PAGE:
Bronzino, son of a Florentine butcher, court painter to Cosimo I de Medici, could be such a tease. The fact is that we seldom know quite know where we are with him. He possesses this quality of brilliantly polished evasiveness. His religious paintings are often almost too erotically glamorous for words. We would die all over again for his dead Jesus.
His portraits of members of the court, gorgeously adorned adults or plump-cheeked babes, are too glacially reserved for us ever quite to know what he is thinking about his sitters. Is it liking or loathing? He lacks human warmth, you could say. He doesn't feel for his sitters as Rembrandt felt for his. He is intellectually removed. He scorns or inwardly mocks just as much as he preens and flatters.
But he has so much else by way of compensation. Is it a kind of moral perversity? Perhaps. (He wrote amazingly filthy poetry.) And one of his greatest attributes is this ability to force us to forever be holding our judgements in the balance, never, finally, to go for one thing or the other. This allegorical painting on the familiar theme of the ongoing dalliance between Venus and her naughty son Cupid seems to be pointing a fairly stern moral of sorts, which could be this: always be mindful of what is going on behind your back. Never trust seeming. At the same time, it is offering up to us eroticism on a gilded dish, complete with the billowing of gorgeous fabrics, pink, blue, green, yellow. It is all so pleasing to the eye, every element of this grand, peackockish display. It is also quite slippery and malign. Beneath all the suave sheen of its surface glamour, there are bestial gruntings and heavings.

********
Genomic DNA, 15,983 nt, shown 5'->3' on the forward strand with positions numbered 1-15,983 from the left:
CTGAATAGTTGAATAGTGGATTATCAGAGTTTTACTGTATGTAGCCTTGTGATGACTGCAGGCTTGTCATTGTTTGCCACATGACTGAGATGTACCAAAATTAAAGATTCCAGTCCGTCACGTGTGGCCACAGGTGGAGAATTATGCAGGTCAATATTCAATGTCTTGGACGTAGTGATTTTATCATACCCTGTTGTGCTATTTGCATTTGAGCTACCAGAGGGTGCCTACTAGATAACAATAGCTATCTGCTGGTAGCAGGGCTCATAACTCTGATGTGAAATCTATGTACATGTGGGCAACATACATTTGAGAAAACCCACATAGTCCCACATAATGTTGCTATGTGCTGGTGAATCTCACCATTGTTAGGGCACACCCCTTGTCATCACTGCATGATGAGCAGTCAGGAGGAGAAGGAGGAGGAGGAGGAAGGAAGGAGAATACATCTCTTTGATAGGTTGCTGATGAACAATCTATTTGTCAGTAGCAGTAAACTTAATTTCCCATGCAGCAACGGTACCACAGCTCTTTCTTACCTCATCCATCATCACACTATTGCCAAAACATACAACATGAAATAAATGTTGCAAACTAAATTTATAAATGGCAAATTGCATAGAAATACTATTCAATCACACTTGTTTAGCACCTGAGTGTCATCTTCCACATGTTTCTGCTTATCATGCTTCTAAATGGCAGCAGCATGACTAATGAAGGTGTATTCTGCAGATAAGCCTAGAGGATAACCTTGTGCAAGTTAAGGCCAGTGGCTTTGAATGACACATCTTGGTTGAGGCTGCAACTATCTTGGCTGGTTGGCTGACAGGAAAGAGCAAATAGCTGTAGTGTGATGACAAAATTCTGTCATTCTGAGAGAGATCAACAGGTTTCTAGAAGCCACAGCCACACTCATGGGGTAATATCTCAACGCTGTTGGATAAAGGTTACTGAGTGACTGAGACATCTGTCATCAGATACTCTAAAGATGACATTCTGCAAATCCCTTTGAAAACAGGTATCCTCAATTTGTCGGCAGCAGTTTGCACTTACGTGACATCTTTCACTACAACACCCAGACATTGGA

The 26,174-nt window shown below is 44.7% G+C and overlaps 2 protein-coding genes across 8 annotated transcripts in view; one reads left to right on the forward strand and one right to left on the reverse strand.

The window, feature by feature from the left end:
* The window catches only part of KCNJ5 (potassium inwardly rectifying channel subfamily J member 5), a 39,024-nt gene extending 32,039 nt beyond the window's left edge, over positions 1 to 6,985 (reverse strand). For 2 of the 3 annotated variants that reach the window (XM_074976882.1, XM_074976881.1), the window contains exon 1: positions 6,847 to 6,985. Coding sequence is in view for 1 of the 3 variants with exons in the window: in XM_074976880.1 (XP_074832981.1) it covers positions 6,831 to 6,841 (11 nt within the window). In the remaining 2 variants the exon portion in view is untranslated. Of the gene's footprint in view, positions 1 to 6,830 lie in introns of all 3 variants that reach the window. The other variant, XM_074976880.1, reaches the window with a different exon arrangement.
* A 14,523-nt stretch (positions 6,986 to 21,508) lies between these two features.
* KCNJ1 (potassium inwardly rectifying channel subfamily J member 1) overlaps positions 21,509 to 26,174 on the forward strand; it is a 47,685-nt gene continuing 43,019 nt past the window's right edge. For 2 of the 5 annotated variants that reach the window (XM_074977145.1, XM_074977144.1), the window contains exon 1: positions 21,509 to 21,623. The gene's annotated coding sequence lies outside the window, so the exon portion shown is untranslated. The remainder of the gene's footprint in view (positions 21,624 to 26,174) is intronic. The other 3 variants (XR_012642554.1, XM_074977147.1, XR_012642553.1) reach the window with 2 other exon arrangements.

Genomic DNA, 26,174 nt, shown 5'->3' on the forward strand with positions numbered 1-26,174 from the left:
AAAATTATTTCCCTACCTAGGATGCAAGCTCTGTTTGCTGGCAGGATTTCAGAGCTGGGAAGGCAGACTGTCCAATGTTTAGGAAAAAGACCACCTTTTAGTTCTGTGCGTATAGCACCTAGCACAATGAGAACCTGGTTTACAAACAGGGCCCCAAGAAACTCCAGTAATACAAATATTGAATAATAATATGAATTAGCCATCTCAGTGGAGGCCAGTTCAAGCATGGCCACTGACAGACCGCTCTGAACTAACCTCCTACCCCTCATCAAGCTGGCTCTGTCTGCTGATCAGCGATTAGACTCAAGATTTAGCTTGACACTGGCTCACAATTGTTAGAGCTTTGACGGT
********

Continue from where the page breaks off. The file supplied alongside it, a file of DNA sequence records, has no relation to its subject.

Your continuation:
It calls itself an allegory, and immediately, in our pursuit of the elusive meanings of that word, we find ourselves thinking forward just a few decades to a great literary allegory written by the English poet Edmund Spenser called "The Faerie Queene". That long, unfinished poem teems with allegorical personages – Lady Una, Gloriana and the rest – whom we never really get to know because they are nothing but uncomplicated embodiments of their moral attributes. Yes, to call something an allegorical figure is to rob it of its full human richness – and I mean by that its inward richness because allegorical figures are allowed to be rich on the surface. Spenser, in fact, is little other than bewitchingly glorious surface adornment. And so it is in this painting too. There is this wonderful surface of bewitchingly twisty carnality – but these are not human beings that we are seeing before our eyes. They are weirdly phantasmagorical embodiments of what they represent in the scale of good and evil.
This is perhaps one of the reasons why we finding ourselves puzzling so much over the fact that they don't quite work as fully realized human figures – and we want them to do that because, in certain respects, this seems to be a shamelessly glamorous presentation of near-perfect youthful bodies that we are being invited to sip at, visually. And yet it is not. It is too dreamlike in its play of distortion. We could propose that this is the consequence of Bronzino having bitten off more than he could chew, that he did not quite possess the painterly expertise to get this enormously complicated composition quite right. (This is his first attempt at the theme. The second, in Budapest, is much more straightforward and academic in its approach.) That's nonsense though – he was simply too great a painter. So, finally, he has us on the end of a spit, and, quite gently, he turns it. What a tease.
About the artist: Agnolo di Cosimo di Mariano
Agnolo di Cosimo di Mariano (more familiarly known by his nickname of Bronzino) was born in a suburb of Florence in 1503. His paintings, supremely aristocratic and formal in manner, seem to embody the icy splendour of the Medici court of Cosimo I. In addition to his painting, he also had great talents as a poet, and he was a member of the Accademia Fiorentina.Reuse content